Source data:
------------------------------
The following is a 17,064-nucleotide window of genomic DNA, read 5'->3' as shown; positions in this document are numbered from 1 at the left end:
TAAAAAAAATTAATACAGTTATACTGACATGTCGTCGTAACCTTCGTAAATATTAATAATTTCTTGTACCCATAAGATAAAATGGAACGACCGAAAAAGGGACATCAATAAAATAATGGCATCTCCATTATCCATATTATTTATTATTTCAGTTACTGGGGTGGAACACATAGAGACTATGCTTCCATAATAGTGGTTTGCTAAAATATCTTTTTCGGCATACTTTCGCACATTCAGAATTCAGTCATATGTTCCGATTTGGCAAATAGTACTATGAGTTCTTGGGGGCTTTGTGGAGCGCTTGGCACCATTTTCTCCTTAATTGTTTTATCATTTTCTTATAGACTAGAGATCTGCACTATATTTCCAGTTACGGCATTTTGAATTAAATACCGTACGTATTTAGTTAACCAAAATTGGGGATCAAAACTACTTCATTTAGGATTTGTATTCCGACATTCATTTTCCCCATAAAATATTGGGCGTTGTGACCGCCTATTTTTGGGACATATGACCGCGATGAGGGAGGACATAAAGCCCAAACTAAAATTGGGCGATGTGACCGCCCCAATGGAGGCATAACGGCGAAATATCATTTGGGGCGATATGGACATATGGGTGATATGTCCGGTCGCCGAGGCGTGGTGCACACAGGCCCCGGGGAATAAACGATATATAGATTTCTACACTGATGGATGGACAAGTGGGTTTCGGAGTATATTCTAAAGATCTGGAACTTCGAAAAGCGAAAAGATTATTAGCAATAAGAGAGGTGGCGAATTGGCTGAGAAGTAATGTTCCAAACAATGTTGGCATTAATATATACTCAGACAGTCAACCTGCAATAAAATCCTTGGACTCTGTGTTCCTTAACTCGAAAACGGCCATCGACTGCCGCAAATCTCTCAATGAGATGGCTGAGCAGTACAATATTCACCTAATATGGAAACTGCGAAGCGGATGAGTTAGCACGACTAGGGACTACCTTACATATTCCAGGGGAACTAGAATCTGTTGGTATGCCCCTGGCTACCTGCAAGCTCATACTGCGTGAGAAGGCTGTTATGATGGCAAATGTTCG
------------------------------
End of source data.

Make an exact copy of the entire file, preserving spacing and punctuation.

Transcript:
The following is a 17,064-nucleotide window of genomic DNA, read 5'->3' as shown; positions in this document are numbered from 1 at the left end:
TAAAAAAAATTAATACAGTTATACTGACATGTCGTCGTAACCTTCGTAAATATTAATAATTTCTTGTACCCATAAGATAAAATGGAACGACCGAAAAAGGGACATCAATAAAATAATGGCATCTCCATTATCCATATTATTTATTATTTCAGTTACTGGGGTGGAACACATAGAGACTATGCTTCCATAATAGTGGTTTGCTAAAATATCTTTTTCGGCATACTTTCGCACATTCAGAATTCAGTCATATGTTCCGATTTGGCAAATAGTACTATGAGTTCTTGGGGGCTTTGTGGAGCGCTTGGCACCATTTTCTCCTTAATTGTTTTATCATTTTCTTATAGACTAGAGATCTGCACTATATTTCCAGTTACGGCATTTTGAATTAAATACCGTACGTATTTAGTTAACCAAAATTGGGGATCAAAACTACTTCATTTAGGATTTGTATTCCGACATTCATTTTCCCCATAAAATATTGGGCGTTGTGACCGCCTATTTTTGGGACATATGACCGCGATGAGGGAGGACATAAAGCCCAAACTAAAATTGGGCGATGTGACCGCCCCAATGGAGGCATAACGGCGAAATATCATTTGGGGCGATATGGACATATGGGTGATATGTCCGGTCGCCGAGGCGTGGTGCACACAGGCCCCGGGGAATAAACGATATATAGATTTCTACACTGATGGATGGACAAGTGGGTTTCGGAGTATATTCTAAAGATCTGGAACTTCGAAAAGCGAAAAGATTATTAGCAATAAGAGAGGTGGCGAATTGGCTGAGAAGTAATGTTCCAAACAATGTTGGCATTAATATATACTCAGACAGTCAACCTGCAATAAAATCCTTGGACTCTGTGTTCCTTAACTCGAAAACGGCCATCGACTGCCGCAAATCTCTCAATGAGATGGCTGAGCAGTACAATATTCACCTAATATGGAAACTGCGAAGCGGATGAGTTAGCACGACTAGGGACTACCTTACATATTCCAGGGGAACTAGAATCTGTTGGTATGCCCCTGGCTACCTGCAAGCTCATACTGCGTGAGAAGGCTGTTATGATGGCAAATGTTCG